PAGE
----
Adapting John Irving novels will always be difficult because they are filled with so many little details that are impossible to convey on screen. This film chooses to adapt only one third of A Widow for One Year, which I regrettably have not read, but manages to pack in a lot of plot developments and interesting character detail within 111 minutes. Seeing Jeff Bridges play a role that initially appears to be comedic but quickly becomes serious was gratifying and Kim Basinger, although she's not great here, always makes me hope she will be as good as she was in Fool for Love (1985). This isn't a great film but it is very interesting and I wish that more films like this were made today so it's nice to see a film that focuses on a dysfunctional family and an odd group of characters without judgment. Eddie O'Hare, Jon Foster, who dreams of being a writer is hired as the assistant to alcoholic womanizer Ted Cole, Jeff Bridges, over the summer. He lives with them in their beachfront house on Long Island and begins a sexual relationship with Ted's depressed wife, Marion, Kim Basinger, while Ted is having an affair with his neighbor Evelyn, Mimi Rogers, who he also draws nude. The reason for Marion and Ted's depression is slowly drawn out of them as the film goes on and one of the stories that Ted wrote "The Door in the Floor" is used as an extended metaphor. Bridges' performance in the lead role is astonishing as he uses all of the charm present in his early performances but employs his ability to turn from fancy free to serious in a few seconds with devastating effect. He works hard to find the sympathetic elements of his character who his in many ways very detestable but he manages to create the sense of a man who has lost everything and deserves pity. Foster is equally good as the shy but libidinous young man who comes to understand just how flawed his idol is. The awkwardness of his performance is accurate to a real teenager and the uncomfortable approach he has to questioning those around him belies a still coming of age boy. Bridges and Foster make a wonderful pair and their work towards the end of the film is subtle but dramatically exciting. Basinger is disappointingly flat in her role and brings none of the chutzpah that she brought to The Natural (1984) or 9 ï¿ 1/2 1/2 Weeks (1986). The young actress who plays her daughter, modern day superstar Elle Fanning, completely upstages her conveying more in a few expressions than Basinger does with whole monologues. Rogers is fun as the mistress and the shot of a piece of paper, a drawing of her vagina, flying on to Ted's windshield is one of the most raucously funny scenes I have ever seen. All of the actors, excluding Basinger, manage to draw something out of their characters whether it is hidden grief or burgeoning sexual desire and that forms a very fascinating ensemble of characters to watch in a film that doesn't have all that much going on. The handling of tone is not always perfect but when the film does become serious in the third act they completely commit. Bridges telling of the story of his sons' death is tragic and the darkness in his face, when he appears so effervescent up until that point, convinces you completely of his inescapable grief. The director does a decent job the whole time at pacing the film well and dropping in some funny moments every now and then but when the film ramps and the storm occurs he really comes into his own as his touches as a director, close shots held for long periods of time and quick cuts to exterior shots, are never more clear. This is worthy or recommendation but you have to come in being a fan of Irving's work or the film won't really connect with you. You also have to be patient because the film doesn't contain much action until the third act which is just crazy but it is a rewarding experience when you make it that far.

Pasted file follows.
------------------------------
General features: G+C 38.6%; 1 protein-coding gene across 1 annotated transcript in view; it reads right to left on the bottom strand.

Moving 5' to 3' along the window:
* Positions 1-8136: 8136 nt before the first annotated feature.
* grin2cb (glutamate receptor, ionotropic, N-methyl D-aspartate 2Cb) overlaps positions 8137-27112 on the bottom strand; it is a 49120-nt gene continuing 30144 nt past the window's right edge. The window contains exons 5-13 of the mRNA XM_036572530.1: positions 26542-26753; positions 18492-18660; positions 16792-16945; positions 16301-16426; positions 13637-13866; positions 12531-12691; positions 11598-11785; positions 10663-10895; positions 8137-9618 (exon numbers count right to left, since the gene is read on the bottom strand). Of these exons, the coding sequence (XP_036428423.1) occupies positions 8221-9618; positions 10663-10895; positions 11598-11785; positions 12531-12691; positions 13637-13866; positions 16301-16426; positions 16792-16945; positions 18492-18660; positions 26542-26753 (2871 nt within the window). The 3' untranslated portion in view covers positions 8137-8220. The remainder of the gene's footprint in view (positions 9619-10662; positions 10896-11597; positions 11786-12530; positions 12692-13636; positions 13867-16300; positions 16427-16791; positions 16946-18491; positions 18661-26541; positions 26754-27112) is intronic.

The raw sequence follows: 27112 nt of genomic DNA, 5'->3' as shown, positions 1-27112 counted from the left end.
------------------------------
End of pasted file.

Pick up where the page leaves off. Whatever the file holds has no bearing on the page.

• Jul 29, 2015

    Bridges shines in this quirky well acted bittersweet but very entertaining drama.

    Bridges shines in this quirky well acted bittersweet but very entertaining drama.

  • Jan 29, 2015

    Good actors overcome a bad script

    Good actors overcome a bad script

  • Aug 05, 2014